You’ll see right away that Zebrium is different than other tools. Traditional log management relies on you to know what to search for, and build alerts using fields you have parsed yourself.Zebrium uses machine learning (ML) to automatically tell you about incidents and then makes it easier to solve them. If you have any questions, please reach out to us via Slack or email

Key Concepts

  • Incidents – are groups of events that our have been identified as being part of a problem. There are two kinds of incidents:
    • Auto-detected anomalies – These are groups of events that have been automatically identified by ML as having a high probability of characterizing a real problem.
    • Alert rule triggered –These are groups of events that a user has defined (together with relevant conditions) as characterizing a known problem.
  • Anomalies – are events that have been automatically identified by ML as having a medium probability of characterizing a real problem.
  • Event types – Zebrium ML automatically parses and extracts variables from incoming log events. It does this by learning the fixed and variable parts of each unique type of event. Here’s an example: structure From Log Event to Structured Table
    • The fixed text is the part of the log line that never changes. Fixed text is used to name the event type (etype). In the example above, any incoming log line that has matching structure and fixed text will be categorized as event type “mismatch_corrected_at_coff”.
    • The variables are the parts that contain embedded metrics, strings, ip addresses, time stamps, etc. Each variable is typed (e.g. int, float, string, ip_addr, etc.) and extracted.
  • Tracks – these are heatmap dashboards, visual summarizing the location and frequency of useful information in the logs. tracks Tracks with Heatmap Dashboards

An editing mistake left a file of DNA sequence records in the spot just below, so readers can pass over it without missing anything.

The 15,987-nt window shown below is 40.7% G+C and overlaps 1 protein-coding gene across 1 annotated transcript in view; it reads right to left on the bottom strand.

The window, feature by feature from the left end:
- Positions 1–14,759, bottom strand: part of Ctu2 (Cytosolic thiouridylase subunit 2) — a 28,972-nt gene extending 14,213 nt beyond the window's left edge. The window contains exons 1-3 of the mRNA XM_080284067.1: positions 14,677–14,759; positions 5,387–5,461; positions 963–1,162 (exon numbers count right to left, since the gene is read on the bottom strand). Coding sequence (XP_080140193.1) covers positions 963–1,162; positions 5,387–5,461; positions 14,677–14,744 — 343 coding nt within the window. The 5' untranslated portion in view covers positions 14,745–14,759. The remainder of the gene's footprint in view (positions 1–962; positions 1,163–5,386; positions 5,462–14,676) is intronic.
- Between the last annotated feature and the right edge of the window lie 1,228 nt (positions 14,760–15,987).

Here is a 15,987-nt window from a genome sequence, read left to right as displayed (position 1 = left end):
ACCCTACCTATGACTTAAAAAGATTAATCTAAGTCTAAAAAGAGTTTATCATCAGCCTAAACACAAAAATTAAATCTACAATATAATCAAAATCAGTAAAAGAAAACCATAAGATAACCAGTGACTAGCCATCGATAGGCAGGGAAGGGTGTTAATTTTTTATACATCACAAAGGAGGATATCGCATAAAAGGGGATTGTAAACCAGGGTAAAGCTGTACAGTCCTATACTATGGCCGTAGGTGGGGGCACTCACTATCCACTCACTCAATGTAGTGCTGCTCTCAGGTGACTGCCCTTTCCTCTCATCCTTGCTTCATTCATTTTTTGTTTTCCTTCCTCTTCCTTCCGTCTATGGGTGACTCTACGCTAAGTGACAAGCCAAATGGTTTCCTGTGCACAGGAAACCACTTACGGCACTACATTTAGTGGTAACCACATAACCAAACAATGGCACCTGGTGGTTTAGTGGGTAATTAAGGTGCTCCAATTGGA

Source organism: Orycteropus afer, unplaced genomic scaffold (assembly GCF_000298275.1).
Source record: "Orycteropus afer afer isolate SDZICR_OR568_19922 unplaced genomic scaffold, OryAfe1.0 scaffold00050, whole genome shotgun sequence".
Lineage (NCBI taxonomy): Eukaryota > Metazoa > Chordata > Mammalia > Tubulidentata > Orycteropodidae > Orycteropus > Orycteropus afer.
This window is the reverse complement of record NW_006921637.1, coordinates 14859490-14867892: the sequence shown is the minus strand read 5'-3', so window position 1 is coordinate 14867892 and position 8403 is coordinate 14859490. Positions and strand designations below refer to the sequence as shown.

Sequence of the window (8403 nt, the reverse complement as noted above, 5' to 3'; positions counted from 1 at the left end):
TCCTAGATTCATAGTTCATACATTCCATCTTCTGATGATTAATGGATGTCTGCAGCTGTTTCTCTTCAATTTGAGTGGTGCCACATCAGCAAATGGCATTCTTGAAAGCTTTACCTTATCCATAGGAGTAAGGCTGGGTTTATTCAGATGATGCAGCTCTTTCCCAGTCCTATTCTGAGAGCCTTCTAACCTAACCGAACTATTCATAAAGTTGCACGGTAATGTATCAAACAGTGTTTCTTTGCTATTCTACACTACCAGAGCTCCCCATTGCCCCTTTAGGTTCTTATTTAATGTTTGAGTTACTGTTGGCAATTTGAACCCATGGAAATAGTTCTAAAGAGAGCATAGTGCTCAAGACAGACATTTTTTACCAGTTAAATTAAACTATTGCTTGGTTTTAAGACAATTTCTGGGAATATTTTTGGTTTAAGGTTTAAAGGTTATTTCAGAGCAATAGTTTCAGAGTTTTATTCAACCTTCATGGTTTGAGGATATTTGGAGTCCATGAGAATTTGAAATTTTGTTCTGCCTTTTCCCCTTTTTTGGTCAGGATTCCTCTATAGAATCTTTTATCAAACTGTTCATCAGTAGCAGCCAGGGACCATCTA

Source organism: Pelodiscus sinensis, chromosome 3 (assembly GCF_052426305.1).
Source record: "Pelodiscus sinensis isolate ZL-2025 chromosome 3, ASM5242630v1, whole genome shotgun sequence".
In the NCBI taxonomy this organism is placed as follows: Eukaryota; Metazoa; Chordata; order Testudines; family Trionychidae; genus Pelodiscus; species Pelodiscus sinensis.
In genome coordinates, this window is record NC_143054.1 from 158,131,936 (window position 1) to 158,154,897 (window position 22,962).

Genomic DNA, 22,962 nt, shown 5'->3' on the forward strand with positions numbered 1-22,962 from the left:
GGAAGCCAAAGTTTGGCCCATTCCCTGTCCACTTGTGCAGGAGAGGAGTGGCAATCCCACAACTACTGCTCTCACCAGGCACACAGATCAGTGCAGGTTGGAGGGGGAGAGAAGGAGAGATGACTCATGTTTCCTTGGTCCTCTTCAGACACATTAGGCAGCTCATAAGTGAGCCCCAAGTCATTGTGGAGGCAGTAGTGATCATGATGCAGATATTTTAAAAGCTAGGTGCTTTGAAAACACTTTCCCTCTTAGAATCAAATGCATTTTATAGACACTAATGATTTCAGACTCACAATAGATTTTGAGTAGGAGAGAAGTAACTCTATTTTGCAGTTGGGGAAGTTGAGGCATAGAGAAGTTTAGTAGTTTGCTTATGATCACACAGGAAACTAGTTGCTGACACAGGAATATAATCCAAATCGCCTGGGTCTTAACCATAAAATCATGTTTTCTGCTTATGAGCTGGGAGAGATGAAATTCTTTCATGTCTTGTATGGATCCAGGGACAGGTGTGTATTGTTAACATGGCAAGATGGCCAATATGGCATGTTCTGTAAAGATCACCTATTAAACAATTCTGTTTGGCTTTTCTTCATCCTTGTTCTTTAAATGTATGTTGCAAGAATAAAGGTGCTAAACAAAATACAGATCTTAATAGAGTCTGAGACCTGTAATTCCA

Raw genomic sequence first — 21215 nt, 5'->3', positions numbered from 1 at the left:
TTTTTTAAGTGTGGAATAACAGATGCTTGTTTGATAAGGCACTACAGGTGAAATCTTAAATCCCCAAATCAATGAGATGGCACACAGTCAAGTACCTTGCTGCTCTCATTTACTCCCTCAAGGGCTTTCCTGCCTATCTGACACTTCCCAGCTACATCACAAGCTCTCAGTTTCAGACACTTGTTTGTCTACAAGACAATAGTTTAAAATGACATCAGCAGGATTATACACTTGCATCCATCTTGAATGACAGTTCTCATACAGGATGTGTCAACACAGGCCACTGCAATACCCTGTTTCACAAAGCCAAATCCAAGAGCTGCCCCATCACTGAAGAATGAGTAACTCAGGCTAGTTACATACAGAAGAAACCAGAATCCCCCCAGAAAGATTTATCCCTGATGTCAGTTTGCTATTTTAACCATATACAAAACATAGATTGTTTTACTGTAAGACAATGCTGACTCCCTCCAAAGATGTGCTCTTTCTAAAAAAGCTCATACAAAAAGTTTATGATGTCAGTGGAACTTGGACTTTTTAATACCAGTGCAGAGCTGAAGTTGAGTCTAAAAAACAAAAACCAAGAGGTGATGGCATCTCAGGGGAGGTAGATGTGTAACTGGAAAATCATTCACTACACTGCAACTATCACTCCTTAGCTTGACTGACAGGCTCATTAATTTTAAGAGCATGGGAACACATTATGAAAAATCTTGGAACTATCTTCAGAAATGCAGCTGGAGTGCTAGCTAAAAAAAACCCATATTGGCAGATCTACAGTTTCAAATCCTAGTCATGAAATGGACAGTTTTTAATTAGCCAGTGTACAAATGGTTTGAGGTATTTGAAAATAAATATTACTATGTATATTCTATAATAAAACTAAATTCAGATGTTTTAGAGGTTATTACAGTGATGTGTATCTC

• By default, there are predefined tracks for incidents, anomalies, alerts, errors and exceptions.
    • Tracks make it easy to navigate and filter on the underlying event data.
    • You can create your own tracks for things like: all instances of an event type, mins/maxes of metrics, search terms, etc.

Getting Started

  • Credentials (including user name, password, your AUTH_TOKEN and login URLs) can be found in your Slack channel on the Zebrium Community at
  • The slack channel is also where you will receive alerts about any critical anomalies or Alert Rules.
  • Before logging in, make sure that you install a log collector (see below).

Installing a Log Collector

Log collectors and documentation can be found at To use a collector you will need your AUTH_TOKEN and ZAPI_SERVER_NAME (these can be found in your Slack channel on the Zebrium community). There are 3 collectors available:

  • Zebrium Kubernetes log collector – By far the easiest way to stream data. Install requires just two kubectl commands. See your Slack channel for customized install instructions.
  • Zebrium FluentD collector – An easy way to stream logs from a linux host.
  • Zebrium CLI (Ze) – A flexible way to stream log data or upload log files.

Context Sensitive Help

  • Throughout the UI, you will see a helpicon icon. Clicking on this icon will provide visual instructions on what you need to do or understand.
  • In the top right of the browse UI, you will find a global tour globalhelp button. This will walk you through the key operations of the UI.

Overview tab

This is the default page you will see when you first login to the UI.

  • At the top of the screen you will see various data ingest metrics and 4 buttons that indicate counts of exceptions, errors, anomalies and incidents. Clicking on these buttons will take you to the appropriate tab in the UI with further details. overview Overview Tab